For more than 20 years, doctors have been prescribing powerful antipsychotic drugs-intended for the treatment of schizophrenia-for a wide range of other mental disorders, such as depression, dementia, personality disorders and even autism. Although the practice of using drugs for health problems for which they are not licensed to treat-known as 'off-label prescribing'-is not illegal, it should be done judiciously. How-ever, virtually all antipsychotic drug use has been off-label, making them the most prescribed drugs in medicine, representing 5 per cent of all drug spending in the US alone, and ringing up annual sales of $10 billion.
The drugs are, at best, useless against many of the conditions for which they're given, and they can cause a range of serious side-effects, such as diabetes and heart disease. In the US, reactions to these drugs have cost the health-care system billions of dollars in after-care treatment and employment losses, says Randall Stafford, professor of medicine at the Stanford School of Medicine Prevention Research Center in California.
As thousands of patients or their surviving relatives have filed lawsuits against the drug makers, the antipsychotics are now the single largest target of litigation filed under America's False Claims Act. As a result, drug companies have paid out hundreds of millions of dollars in damages, or are under investigation for skewing the results of trials, such that they may have falsely concluded that the drugs were effective for a wide range of mental problems or were safe to use.
Regulators are also investigating the "questionable marketing tactics" used by drug companies and their representatives to encourage doctors to prescribe antipsychotics off-label. Inducements have included gifts, PCs for the surgery and invitations to conferences at exotic locations. So compelling are these marketing ploys that many doctors don't even realize that they are prescribing off-label, says Stafford.
Stafford and his colleagues have tracked the off-label growth of antipsychotic use between 1995 and 2008, and found that such use nearly trebled in the US in those 13 years, by which time, 16.7 million prescriptions were being written every year. Of these, 9 million were off-label and, yet, there was no evidence that the drugs would work in 54 per cent of the conditions.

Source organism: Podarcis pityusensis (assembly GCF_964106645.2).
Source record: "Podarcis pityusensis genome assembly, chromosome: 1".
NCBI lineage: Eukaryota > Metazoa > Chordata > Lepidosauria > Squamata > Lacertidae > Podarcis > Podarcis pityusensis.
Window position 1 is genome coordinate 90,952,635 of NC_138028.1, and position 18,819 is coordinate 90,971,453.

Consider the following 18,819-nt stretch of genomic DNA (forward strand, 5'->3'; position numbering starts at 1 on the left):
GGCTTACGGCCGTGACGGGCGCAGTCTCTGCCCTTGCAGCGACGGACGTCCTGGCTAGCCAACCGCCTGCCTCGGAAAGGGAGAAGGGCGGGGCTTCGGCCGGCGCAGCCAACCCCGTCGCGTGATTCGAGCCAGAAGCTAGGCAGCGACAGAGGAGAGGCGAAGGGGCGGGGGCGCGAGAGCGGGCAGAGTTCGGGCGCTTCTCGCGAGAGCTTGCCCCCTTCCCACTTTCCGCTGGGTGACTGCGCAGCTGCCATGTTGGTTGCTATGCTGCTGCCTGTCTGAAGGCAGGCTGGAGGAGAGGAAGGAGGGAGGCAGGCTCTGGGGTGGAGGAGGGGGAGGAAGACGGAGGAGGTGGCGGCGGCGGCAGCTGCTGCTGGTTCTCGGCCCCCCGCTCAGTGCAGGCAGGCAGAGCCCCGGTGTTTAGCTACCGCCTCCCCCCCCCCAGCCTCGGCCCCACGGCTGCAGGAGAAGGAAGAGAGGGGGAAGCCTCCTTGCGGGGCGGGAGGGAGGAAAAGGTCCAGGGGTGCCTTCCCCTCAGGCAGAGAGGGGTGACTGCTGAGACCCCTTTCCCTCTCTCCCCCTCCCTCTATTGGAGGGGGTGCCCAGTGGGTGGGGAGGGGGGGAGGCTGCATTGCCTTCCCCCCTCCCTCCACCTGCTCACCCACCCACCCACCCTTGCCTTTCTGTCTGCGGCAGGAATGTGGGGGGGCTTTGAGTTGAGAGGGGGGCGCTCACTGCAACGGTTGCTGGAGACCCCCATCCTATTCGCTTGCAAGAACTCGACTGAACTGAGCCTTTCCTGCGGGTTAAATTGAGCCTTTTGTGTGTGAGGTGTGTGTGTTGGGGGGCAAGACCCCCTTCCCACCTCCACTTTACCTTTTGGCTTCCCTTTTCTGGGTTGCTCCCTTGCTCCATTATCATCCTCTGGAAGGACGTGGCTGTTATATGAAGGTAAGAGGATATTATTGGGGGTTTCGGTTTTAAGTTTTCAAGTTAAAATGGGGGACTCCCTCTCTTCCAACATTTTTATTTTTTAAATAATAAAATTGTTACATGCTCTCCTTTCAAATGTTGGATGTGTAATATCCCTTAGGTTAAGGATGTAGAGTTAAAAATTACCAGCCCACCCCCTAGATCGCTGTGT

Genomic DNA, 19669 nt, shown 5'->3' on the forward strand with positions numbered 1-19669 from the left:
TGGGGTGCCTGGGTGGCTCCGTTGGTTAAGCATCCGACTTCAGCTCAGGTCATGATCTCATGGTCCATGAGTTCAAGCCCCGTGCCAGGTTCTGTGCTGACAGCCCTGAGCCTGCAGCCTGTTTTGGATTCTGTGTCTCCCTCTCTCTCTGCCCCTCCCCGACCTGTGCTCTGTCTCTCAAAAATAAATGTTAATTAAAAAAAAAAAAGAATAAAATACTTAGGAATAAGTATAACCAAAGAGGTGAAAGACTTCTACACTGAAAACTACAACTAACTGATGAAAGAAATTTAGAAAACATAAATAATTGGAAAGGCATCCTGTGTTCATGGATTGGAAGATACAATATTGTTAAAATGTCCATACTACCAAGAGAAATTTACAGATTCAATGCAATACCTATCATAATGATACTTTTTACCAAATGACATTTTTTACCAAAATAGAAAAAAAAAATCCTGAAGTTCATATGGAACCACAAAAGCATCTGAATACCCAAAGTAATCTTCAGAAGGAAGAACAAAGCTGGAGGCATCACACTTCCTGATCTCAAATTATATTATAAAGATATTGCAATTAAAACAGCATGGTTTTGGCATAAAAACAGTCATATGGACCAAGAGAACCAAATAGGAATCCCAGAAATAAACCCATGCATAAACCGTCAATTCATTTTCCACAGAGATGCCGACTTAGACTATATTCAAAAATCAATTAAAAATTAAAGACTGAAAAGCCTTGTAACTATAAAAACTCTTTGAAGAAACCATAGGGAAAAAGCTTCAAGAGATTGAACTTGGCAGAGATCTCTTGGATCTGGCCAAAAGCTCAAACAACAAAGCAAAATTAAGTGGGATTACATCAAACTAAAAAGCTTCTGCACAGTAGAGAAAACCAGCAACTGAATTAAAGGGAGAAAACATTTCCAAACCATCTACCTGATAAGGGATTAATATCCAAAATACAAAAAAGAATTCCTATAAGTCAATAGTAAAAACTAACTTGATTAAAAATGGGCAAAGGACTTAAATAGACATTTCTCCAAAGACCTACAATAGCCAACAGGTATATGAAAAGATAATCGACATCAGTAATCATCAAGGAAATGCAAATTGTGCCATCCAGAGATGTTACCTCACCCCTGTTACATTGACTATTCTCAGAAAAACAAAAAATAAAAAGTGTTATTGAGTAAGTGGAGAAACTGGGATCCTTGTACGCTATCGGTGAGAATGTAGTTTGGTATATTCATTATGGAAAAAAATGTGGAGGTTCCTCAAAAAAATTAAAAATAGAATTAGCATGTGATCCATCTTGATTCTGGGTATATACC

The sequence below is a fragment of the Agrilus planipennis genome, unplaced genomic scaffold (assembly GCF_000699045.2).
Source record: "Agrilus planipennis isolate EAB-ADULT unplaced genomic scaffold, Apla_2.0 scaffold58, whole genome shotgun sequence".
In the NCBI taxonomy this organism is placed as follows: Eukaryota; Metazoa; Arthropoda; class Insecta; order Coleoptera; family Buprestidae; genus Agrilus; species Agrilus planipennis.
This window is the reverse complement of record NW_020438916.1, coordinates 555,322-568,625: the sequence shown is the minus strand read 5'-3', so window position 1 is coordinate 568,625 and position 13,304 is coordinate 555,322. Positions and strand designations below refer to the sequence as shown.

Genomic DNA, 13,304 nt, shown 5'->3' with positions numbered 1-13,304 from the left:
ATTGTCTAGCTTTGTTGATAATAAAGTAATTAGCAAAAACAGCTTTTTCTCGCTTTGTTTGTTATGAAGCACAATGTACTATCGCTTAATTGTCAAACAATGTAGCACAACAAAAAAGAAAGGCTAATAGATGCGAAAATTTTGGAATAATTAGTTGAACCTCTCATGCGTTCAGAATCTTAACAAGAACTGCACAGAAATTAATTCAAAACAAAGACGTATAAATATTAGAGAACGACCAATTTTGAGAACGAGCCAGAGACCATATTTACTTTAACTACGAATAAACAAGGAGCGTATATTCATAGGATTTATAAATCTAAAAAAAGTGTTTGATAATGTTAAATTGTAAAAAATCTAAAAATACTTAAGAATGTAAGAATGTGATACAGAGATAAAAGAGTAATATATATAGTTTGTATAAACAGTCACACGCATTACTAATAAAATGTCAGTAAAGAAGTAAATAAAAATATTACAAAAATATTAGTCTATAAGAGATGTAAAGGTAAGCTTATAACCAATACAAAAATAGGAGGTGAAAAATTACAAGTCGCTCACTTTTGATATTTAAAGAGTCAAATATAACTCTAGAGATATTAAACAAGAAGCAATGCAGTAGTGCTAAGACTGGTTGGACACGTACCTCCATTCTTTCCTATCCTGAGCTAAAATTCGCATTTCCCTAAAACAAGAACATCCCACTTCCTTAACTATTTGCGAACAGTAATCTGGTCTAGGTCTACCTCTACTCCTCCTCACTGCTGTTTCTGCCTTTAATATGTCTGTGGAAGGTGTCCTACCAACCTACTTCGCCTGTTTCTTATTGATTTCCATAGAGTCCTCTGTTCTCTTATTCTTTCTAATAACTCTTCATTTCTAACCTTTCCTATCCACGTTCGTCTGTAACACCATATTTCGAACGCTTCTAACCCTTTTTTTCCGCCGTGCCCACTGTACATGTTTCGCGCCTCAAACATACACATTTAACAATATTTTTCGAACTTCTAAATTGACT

Translated into cash terms, the US healthcare system spent $6 billion for off-label prescribing of antipsychotics in 2008, of which $5.4 billion had "uncertain evidence" of effectiveness or safety (Pharmacoepidemiol Drug Saf, 2011; 20: 177-84).
Given the marked increase of off-label atypical antipsychotics throughout the 1990s, the US Food and Drug Administration (FDA) in 2005 issued its strongest possible alert-a 'black-box warn-ing'-that the use of antipsychotics to treat dementia, for example, could result in the patient's death. An analysis by researchers at the University of Michigan at Ann Arbor concluded that the FDA advisory was "associated with a significant acceleration in the decline" of off-label antipsychotic drug use (Arch Gen Psychiatry, 2011; 68: 190-7).
However, the FDA has hardly been the dragon at the gate. Not only has it turned a blind eye to antipsychotic misuse, it has even bowed to market pressures and expanded its 1989 approval of 'atypicals' (the second-generation antipsychotics) beyond treating only schizophrenia. Seroquel, the most prescribed antipsychotic in the US for some forms of bipolar disorder and depression, is also now commonly prescribed to treat anxiety and dementia.
Yet, despite the FDA's approval, independent studies are revealing that the risks of antipsychotics may outweigh the benefits even in schizophrenia. One US study has found that the drugs have signif-icant effects on brain tissue. When the researchers did MRI brain scans of 211 patients taking an antipsychotic, they discovered a consistent loss of gray and white matter over a seven-year period. At the very least, they concluded, doctors should be prescribing the lowest possible dose of these drugs (Arch Gen Psychiatry, 2011; 68: 128-37).
The drugs also increase the risk of blood clots. The atypicals are especially dangerous, say a team of UK researchers, who estimate that the drugs increase the risk of DVT (deep venous thrombosis) by 73 per cent vs 28 per cent with the older antipsychotics. The risk is greatest within the first two years of drug use (BMJ, September 21, 2010; 341: doi: 10.1136/bmj.c4245).
The FDA has recently bolstered its warning against antipsychotic use by pregnant women. Taking these drugs in the third trimester increases the risk of abnormal muscle symptoms in the newborn, including an inability to move (akinesia) and an inability to remain still (akathisia) (www.fda. gov/Drugs/DrugSafety/ucm243903.htm).
As Randall Stafford says: "Most people think that if the doctor prescribes the drug, it must be safe and effective. That's not true."
Factfile: Antipsychotics in the UK
These are the antipsychotic drugs approved for use in the UK:
u Abilify (aripiprazole)
u Clozaril (clozapine)
u Denzapine (clozapine)
u Invega (paliperidone)
u Risperdal/Risperdal Consta (risperidone)
u Solian (amisulpride)
u Zoleptil (zotepine)
u Zypreza (olanzapine)
WDDTY VOL. 22 NO. 1